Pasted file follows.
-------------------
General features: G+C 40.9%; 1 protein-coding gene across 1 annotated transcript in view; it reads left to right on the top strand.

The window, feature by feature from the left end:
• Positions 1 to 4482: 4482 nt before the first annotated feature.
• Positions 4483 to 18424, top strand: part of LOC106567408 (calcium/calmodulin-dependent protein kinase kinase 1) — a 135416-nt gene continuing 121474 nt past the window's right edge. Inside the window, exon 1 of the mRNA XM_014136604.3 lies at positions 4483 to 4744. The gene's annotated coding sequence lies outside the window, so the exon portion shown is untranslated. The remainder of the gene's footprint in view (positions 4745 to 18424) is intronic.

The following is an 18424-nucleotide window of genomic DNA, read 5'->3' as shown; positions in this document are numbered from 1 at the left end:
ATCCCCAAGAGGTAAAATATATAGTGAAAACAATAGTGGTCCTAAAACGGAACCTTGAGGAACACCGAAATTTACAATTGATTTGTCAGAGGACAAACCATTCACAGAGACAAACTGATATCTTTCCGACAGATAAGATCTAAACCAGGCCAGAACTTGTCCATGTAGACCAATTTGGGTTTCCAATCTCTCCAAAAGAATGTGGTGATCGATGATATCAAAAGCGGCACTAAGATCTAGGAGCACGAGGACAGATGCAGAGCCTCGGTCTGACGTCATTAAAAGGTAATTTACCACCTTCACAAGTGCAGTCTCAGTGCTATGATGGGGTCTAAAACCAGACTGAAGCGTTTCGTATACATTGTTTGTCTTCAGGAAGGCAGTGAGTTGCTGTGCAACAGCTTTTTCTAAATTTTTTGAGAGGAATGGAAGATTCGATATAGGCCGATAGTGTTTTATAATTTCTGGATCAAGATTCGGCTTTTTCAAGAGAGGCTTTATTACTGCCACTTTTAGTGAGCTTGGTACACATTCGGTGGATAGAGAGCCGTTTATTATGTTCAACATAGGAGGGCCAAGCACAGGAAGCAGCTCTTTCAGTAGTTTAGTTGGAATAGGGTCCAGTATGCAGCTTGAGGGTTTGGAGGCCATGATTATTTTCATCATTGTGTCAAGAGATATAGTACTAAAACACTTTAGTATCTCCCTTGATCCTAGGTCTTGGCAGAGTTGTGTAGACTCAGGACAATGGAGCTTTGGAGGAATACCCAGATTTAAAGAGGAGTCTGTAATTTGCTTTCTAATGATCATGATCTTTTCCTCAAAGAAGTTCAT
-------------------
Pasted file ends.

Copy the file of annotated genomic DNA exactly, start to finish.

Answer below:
General features: G+C 40.9%; 1 protein-coding gene across 1 annotated transcript in view; it reads left to right on the top strand.

The window, feature by feature from the left end:
• Positions 1 to 4482: 4482 nt before the first annotated feature.
• Positions 4483 to 18424, top strand: part of LOC106567408 (calcium/calmodulin-dependent protein kinase kinase 1) — a 135416-nt gene continuing 121474 nt past the window's right edge. Inside the window, exon 1 of the mRNA XM_014136604.3 lies at positions 4483 to 4744. The gene's annotated coding sequence lies outside the window, so the exon portion shown is untranslated. The remainder of the gene's footprint in view (positions 4745 to 18424) is intronic.

The following is an 18424-nucleotide window of genomic DNA, read 5'->3' as shown; positions in this document are numbered from 1 at the left end:
ATCCCCAAGAGGTAAAATATATAGTGAAAACAATAGTGGTCCTAAAACGGAACCTTGAGGAACACCGAAATTTACAATTGATTTGTCAGAGGACAAACCATTCACAGAGACAAACTGATATCTTTCCGACAGATAAGATCTAAACCAGGCCAGAACTTGTCCATGTAGACCAATTTGGGTTTCCAATCTCTCCAAAAGAATGTGGTGATCGATGATATCAAAAGCGGCACTAAGATCTAGGAGCACGAGGACAGATGCAGAGCCTCGGTCTGACGTCATTAAAAGGTAATTTACCACCTTCACAAGTGCAGTCTCAGTGCTATGATGGGGTCTAAAACCAGACTGAAGCGTTTCGTATACATTGTTTGTCTTCAGGAAGGCAGTGAGTTGCTGTGCAACAGCTTTTTCTAAATTTTTTGAGAGGAATGGAAGATTCGATATAGGCCGATAGTGTTTTATAATTTCTGGATCAAGATTCGGCTTTTTCAAGAGAGGCTTTATTACTGCCACTTTTAGTGAGCTTGGTACACATTCGGTGGATAGAGAGCCGTTTATTATGTTCAACATAGGAGGGCCAAGCACAGGAAGCAGCTCTTTCAGTAGTTTAGTTGGAATAGGGTCCAGTATGCAGCTTGAGGGTTTGGAGGCCATGATTATTTTCATCATTGTGTCAAGAGATATAGTACTAAAACACTTTAGTATCTCCCTTGATCCTAGGTCTTGGCAGAGTTGTGTAGACTCAGGACAATGGAGCTTTGGAGGAATACCCAGATTTAAAGAGGAGTCTGTAATTTGCTTTCTAATGATCATGATCTTTTCCTCAAAGAAGTTCAT